Daily TWiP – National Dance Like A Chicken Day
Welcome to Daily TWiP, your daily dose of all the holidays, historical observances, etc., we couldn’t cram into The Week in Preview.
Anyone who’s ever been to a wedding is familiar with the Chicken Dance, that upbeat oom-pah song that gets everyone out on the dance floor to have fun and look silly. Today (May 14) in celebration of National Dance Like A Chicken Day, we’d like to share some of the history behind this ubiquitous party tune.
The song that would become known as the Chicken Dance was composed in the late 1950s by accordionist Werner Thomas of Switzerland. At that time, Thomas had a flock of ducks and geese that he tended, so he initially titled the song “Der Ententanz,” or “The Duck Dance.”
Thomas gave the first public performance of “Der Ententanz” at a restaurant in Davos, Switzerland, in 1963. The restaurant-goers were instantly charmed and began to dance along with the music, mimicking the birds that had given the song its name.
By the 1970s, the tune had become known as “Vogeltanz,” or “Bird Dance,” and had developed a set choreography. It was strictly a Davos phenomenon, however, until a Belgian music publisher on vacation stopped by the restaurant at which Thomas played.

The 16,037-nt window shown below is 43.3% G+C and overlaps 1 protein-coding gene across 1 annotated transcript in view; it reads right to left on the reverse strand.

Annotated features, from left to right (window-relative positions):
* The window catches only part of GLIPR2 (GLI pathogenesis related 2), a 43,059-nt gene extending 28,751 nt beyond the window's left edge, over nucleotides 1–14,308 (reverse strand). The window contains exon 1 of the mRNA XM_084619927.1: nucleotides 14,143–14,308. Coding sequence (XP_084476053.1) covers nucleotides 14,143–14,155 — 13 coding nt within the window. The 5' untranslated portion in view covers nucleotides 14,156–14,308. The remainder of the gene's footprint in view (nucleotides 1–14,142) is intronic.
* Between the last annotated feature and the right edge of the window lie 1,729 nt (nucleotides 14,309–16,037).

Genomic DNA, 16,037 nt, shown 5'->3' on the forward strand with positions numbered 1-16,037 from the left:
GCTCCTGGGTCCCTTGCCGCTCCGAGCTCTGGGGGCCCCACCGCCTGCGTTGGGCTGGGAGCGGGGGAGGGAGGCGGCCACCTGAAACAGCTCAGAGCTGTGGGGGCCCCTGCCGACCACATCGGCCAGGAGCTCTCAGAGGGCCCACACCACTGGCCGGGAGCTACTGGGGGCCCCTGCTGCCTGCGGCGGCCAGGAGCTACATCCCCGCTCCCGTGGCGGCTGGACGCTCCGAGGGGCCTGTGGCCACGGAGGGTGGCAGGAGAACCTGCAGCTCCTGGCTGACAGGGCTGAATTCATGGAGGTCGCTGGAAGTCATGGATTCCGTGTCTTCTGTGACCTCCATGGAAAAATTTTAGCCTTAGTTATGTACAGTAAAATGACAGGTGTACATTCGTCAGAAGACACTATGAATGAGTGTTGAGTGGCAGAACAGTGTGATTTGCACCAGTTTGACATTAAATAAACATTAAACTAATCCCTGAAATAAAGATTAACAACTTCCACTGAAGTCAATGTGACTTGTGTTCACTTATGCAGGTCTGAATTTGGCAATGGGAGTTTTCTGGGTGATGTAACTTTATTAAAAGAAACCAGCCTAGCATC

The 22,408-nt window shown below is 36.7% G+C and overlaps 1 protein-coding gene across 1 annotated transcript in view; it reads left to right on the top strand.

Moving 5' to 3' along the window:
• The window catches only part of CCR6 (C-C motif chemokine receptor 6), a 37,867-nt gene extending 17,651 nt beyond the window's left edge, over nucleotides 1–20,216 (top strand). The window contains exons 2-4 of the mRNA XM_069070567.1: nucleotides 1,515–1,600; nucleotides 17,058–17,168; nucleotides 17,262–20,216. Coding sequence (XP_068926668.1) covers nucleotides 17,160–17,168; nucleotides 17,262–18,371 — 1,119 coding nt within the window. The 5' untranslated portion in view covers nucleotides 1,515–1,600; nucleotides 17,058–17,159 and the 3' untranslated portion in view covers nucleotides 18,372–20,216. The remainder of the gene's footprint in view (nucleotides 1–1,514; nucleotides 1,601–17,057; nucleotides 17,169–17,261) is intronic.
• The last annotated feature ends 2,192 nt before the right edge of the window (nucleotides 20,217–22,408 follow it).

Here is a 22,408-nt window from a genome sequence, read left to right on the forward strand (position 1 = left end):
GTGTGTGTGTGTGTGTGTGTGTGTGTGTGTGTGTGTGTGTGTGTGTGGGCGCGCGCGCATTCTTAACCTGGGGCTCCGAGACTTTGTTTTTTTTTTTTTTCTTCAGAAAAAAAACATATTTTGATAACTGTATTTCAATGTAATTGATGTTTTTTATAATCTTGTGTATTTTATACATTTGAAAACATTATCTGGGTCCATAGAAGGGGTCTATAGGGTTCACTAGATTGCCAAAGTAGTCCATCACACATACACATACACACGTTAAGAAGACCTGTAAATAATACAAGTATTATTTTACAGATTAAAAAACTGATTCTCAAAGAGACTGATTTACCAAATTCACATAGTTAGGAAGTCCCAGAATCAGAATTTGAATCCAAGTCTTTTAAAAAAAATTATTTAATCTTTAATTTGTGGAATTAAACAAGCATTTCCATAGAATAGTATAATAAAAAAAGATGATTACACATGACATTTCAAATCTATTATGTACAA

Thanks to this music publisher, the popularity of “Vogeltanz” soon spread throughout Europe. Shortly thereafter, the U.S. publishing rights to the song were acquired by Stanley Mills of September Music Corp., who had a surprisingly hard time selling it.
Mills was determined, however, to introduce Americans to the joys of “Vogeltanz” and promoted the song tirelessly. He convinced several bands to record it on their albums, but the song never made it on to the pop charts.
People may not have been calling into radio stations and requesting that “Vogeltanz” be played on the air, but the song was slowly gaining popularity on the live music circuit, with bands performing it at Oktoberfests, weddings, and other such functions. Mills realized just how popular the song had become when the band at his son’s bar mitzvah played it without knowing the family’s connection to the song.
By the mid 1990s, Mills was getting phone calls from record labels and advertising executives, asking to use the song that had come to be known as the Chicken Dance on their compilation CDs and in their commercials. It took almost two decades, but the Chicken Dance had finally arrived in the U.S.
The Chicken Dance is known by many names, with some calling it “The Birdie Dance,” “Tchip-Tchip,” or “The Song of the Chicken.” The little-used lyrics also have different meanings in different languages, rather than being the same words translated. No matter where you go in the world, however, the melody is still the same, which means you can do the Chicken Dance in Spain just as easily as in New Hampshire.
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- Teresa Santoski